In church matters, as in philosophy, the two were opposed: Pletho maintaining strongly the principles of the Greek Church, and being unwilling to accept union of the Greek and Latin churches through compromise, while Georgios, more cautious, pressed the necessity for union on doctrinal grounds, and was instrumental in drawing up a form which from its vagueness and ambiguity might be accepted by both parties.
Georgios was at a disadvantage because, being a
layman, he could not directly take part in the discussions of the council. But on his return to Greece his views changed, apparently at the behest of his mentor [[Markos Eugenikos]], and he became a firm and vocal opponent of the union he had previously urged. After the death of [[John VIII Palaeologus]] in 1448, he became a monk at the monastery of Pantokrator and took the name Gennadius.
In 1453, after the [[Fall of Constantinople]], Gennadius was taken prisoner by the Turks. Mehmed II, finding that the patriarchal chair had been vacant for some time, and wanting to use the Church to stabilize his empire, resolved to elect someone to the office, and the sultan compelled Gennadius to accept the title. Mehmed gave Gennadius both ecclesiastical and political authority, and as a result, under Gennadius, the Greek Orthodox Church became a civil as well as a religious entity.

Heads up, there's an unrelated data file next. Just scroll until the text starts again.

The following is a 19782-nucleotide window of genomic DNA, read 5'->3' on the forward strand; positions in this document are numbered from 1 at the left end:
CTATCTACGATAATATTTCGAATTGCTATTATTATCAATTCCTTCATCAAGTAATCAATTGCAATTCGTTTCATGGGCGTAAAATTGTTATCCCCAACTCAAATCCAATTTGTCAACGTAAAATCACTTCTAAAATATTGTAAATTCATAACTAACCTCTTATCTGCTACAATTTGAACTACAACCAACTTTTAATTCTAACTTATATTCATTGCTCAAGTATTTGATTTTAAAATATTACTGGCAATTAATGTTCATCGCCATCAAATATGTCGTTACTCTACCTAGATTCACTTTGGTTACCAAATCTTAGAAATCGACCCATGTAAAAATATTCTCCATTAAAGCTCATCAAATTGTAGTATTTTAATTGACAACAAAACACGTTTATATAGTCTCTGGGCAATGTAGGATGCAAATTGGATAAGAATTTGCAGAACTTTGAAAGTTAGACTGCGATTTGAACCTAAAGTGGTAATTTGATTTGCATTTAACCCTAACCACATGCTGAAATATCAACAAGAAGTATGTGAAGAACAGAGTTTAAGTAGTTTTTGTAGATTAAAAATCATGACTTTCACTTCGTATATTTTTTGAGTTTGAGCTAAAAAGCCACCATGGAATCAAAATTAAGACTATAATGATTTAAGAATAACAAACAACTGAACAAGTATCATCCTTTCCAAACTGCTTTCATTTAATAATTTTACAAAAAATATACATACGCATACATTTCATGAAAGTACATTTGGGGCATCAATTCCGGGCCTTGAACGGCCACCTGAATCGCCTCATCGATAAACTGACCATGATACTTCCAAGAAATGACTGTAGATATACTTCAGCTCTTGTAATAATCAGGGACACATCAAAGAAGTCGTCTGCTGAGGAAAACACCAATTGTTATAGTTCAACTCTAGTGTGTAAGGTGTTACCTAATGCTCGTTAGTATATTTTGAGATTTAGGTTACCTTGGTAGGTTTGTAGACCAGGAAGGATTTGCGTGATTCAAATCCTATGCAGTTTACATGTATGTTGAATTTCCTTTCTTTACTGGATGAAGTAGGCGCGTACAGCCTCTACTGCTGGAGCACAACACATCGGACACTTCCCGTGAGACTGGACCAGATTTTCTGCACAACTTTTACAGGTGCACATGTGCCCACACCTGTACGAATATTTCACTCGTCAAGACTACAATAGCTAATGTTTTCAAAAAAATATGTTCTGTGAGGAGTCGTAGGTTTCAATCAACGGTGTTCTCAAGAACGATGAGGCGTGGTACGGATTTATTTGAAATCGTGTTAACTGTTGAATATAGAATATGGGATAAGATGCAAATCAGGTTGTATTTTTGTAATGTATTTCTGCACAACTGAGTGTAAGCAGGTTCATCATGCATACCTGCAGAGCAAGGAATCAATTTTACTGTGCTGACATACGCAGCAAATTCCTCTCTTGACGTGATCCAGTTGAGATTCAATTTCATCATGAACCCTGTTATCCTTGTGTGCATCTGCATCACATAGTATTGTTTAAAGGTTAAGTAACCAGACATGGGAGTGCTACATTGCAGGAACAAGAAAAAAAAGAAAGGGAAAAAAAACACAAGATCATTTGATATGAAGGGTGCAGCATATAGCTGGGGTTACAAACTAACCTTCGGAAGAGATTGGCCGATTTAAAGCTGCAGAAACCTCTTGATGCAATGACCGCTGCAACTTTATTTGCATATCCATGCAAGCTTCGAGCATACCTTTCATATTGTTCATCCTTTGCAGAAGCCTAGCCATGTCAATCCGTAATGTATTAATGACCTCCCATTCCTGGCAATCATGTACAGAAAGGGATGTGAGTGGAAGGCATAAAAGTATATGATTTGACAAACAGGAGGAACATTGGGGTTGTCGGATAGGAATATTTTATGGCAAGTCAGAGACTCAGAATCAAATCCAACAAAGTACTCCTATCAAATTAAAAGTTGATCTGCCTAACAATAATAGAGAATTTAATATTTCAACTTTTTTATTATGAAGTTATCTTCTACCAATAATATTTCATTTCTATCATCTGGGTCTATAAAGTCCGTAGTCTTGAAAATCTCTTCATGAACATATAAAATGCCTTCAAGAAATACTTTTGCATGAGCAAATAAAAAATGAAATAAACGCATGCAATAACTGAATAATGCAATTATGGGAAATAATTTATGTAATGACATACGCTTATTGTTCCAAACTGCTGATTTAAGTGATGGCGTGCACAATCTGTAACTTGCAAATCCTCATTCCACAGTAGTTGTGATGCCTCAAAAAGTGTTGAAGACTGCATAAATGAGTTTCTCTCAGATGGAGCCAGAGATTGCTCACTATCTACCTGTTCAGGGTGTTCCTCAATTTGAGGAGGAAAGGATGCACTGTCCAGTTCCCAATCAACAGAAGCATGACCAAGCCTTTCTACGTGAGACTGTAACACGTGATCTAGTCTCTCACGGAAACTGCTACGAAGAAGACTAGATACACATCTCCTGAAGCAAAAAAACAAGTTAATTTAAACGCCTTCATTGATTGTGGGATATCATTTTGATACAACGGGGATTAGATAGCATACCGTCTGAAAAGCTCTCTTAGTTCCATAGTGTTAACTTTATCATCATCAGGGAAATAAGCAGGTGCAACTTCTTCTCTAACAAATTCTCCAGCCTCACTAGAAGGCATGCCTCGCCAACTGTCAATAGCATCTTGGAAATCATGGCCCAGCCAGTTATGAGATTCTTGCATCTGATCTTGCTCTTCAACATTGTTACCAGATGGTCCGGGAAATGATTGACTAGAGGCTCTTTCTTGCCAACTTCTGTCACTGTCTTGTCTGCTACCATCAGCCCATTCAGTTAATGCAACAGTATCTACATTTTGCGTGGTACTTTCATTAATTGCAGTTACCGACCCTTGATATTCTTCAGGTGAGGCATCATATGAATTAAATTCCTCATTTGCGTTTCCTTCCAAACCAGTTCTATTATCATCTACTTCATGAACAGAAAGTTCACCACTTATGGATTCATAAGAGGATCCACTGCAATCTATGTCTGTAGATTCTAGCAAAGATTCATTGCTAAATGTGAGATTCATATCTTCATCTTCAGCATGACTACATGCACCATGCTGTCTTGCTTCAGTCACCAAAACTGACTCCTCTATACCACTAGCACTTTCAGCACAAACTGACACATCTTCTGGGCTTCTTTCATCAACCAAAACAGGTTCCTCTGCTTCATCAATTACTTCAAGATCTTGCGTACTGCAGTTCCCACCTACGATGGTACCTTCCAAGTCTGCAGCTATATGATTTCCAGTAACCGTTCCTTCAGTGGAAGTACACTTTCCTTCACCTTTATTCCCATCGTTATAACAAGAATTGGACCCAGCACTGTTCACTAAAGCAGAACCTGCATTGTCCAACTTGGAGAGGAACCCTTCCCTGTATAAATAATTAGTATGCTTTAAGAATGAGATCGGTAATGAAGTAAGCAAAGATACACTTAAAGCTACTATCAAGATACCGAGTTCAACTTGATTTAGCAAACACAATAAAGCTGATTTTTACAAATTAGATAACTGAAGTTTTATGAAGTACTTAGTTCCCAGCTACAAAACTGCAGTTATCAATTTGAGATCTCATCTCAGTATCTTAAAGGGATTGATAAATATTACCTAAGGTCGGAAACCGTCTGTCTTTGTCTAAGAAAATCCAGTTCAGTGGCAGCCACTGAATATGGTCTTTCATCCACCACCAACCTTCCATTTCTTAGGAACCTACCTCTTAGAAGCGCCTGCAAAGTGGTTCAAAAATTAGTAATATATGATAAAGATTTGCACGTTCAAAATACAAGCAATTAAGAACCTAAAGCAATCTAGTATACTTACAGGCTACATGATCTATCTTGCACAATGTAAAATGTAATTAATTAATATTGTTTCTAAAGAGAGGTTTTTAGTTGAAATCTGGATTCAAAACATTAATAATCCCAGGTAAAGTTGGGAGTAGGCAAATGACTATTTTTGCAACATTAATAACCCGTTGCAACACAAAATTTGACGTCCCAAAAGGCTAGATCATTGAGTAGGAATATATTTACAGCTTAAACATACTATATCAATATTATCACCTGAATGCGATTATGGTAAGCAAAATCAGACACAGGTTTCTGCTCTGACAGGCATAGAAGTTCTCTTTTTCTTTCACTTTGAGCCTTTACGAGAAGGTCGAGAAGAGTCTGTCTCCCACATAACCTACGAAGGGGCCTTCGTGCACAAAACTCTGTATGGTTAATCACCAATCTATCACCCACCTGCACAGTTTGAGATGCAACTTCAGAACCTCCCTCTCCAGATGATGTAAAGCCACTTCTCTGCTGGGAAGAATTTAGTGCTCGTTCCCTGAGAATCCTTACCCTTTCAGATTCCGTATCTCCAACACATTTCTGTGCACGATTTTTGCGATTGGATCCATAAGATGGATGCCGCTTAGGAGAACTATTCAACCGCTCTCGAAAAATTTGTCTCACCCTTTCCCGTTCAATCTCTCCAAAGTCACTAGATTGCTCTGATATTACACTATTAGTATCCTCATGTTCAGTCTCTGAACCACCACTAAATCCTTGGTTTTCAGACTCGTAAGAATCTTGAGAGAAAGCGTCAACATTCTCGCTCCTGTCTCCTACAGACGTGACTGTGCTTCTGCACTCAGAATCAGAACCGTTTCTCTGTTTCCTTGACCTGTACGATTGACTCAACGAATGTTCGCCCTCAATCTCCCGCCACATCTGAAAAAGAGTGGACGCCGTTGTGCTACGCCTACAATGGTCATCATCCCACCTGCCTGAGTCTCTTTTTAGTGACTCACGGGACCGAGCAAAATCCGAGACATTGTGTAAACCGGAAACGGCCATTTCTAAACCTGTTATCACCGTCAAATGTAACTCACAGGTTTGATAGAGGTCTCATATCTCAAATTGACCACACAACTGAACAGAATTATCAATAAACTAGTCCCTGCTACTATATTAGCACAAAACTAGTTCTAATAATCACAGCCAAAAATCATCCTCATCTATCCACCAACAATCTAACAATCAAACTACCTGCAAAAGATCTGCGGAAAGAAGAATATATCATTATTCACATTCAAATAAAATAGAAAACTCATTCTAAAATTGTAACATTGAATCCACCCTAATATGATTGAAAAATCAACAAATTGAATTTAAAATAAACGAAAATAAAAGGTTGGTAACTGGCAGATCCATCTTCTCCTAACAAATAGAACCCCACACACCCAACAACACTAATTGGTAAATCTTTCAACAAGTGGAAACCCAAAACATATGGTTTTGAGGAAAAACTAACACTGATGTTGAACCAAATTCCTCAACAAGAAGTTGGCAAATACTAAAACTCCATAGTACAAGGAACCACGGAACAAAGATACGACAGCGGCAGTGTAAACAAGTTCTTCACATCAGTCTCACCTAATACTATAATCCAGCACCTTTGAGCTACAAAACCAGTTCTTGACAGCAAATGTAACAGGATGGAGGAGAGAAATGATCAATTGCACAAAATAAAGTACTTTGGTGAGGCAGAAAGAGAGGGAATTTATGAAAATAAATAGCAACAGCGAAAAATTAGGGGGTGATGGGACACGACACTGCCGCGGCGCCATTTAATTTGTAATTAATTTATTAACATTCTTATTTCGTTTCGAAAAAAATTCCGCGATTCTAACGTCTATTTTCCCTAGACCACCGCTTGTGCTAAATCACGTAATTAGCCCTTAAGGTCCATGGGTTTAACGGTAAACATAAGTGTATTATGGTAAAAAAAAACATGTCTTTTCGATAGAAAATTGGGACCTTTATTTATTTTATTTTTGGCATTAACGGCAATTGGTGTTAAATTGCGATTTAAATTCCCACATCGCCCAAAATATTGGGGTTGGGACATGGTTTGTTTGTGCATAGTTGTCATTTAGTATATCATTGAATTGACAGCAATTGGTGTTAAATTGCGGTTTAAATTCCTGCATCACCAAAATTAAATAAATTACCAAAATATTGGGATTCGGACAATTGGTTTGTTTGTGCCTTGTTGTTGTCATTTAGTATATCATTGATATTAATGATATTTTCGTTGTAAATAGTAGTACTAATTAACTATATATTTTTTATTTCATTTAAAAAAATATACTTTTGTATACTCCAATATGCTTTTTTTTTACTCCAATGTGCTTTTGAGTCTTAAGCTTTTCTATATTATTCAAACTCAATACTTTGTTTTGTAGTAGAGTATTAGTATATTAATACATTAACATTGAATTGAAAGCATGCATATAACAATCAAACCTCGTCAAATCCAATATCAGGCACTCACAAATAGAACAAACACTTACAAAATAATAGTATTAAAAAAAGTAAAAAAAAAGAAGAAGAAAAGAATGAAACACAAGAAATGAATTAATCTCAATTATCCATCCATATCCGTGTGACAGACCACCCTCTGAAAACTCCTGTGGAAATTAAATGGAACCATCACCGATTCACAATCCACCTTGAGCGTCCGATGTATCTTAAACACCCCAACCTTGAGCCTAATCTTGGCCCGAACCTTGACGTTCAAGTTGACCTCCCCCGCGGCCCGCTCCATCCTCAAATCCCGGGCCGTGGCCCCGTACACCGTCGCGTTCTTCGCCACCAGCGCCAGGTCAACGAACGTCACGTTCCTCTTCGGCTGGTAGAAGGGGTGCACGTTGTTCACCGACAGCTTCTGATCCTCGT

In the spring of 1454 he was
consecrated by the metropolitan of Heraclea, but, since both the Church of St. Sophia and the palace of the patriarch were now in the hands of the Ottoman Empire, he took up his residence successively in two monasteries of the city. While holding the episcopal office Gennadius drew up, apparently for the use of Mehmed, a confession or exposition of the Christian faith, which was translated into Turkish by Ahmed, judge of Beroea (and first printed by A. Brassicanus at Vienna in 1530).
Gennadius was unhappy as patriarch, and tried to abdicate his position at least twice. Eventually, he found the tensions between the Greeks and the Ottomans overwhelming, and he retired to the Monastery of John the Baptist near Serrae in Macedonia, where he died in about 1473. About 100 of his alleged writings exist, the majority in manuscript and of doubtful authenticity.
As far as is known, his writings may be classified into philosophical (interpretations of Aristotle, Porphyry, and others, translations of Petrus Hispanus and Thomas Aquinas, and defenses of Aristotelianism against the recrudescence of Neoplatonism) and theological and ecclesiastical (partly concerning the union and partly defending Christianity against [
uslims, Jews, and pagans), in addition to numerous homilies, hymns, and letters.